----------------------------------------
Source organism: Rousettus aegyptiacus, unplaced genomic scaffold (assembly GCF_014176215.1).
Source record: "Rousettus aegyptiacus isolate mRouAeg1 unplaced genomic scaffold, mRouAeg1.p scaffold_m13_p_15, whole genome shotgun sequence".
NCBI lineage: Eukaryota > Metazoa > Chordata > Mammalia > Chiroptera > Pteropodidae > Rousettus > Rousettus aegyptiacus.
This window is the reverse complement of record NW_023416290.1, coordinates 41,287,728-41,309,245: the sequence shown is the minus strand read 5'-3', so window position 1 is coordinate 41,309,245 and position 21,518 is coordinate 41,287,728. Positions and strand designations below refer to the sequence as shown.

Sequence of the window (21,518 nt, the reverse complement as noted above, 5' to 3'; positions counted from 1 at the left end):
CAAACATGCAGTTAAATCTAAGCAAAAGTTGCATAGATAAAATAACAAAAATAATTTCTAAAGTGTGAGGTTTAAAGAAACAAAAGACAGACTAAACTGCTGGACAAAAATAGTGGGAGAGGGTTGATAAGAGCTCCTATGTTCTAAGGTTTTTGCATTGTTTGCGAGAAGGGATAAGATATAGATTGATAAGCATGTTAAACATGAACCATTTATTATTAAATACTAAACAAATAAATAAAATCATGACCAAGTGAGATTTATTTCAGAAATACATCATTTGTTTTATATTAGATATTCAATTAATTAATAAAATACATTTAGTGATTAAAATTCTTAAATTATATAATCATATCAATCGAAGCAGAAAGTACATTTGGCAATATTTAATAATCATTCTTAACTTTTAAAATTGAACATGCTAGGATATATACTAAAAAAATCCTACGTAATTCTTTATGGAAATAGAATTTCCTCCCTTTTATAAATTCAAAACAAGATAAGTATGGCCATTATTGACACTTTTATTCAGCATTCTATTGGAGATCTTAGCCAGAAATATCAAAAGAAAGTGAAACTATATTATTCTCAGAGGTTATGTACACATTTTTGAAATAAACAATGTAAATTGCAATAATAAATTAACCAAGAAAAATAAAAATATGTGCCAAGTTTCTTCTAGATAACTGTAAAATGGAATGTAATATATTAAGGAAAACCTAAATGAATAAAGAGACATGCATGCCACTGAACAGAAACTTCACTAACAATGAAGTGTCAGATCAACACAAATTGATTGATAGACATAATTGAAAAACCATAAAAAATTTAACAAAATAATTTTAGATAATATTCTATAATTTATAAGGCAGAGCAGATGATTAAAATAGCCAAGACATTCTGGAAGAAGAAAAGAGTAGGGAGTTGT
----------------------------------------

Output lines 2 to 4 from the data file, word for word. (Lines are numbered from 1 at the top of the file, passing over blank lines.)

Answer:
Source record: "Rousettus aegyptiacus isolate mRouAeg1 unplaced genomic scaffold, mRouAeg1.p scaffold_m13_p_15, whole genome shotgun sequence".
NCBI lineage: Eukaryota > Metazoa > Chordata > Mammalia > Chiroptera > Pteropodidae > Rousettus > Rousettus aegyptiacus.
This window is the reverse complement of record NW_023416290.1, coordinates 41,287,728-41,309,245: the sequence shown is the minus strand read 5'-3', so window position 1 is coordinate 41,309,245 and position 21,518 is coordinate 41,287,728. Positions and strand designations below refer to the sequence as shown.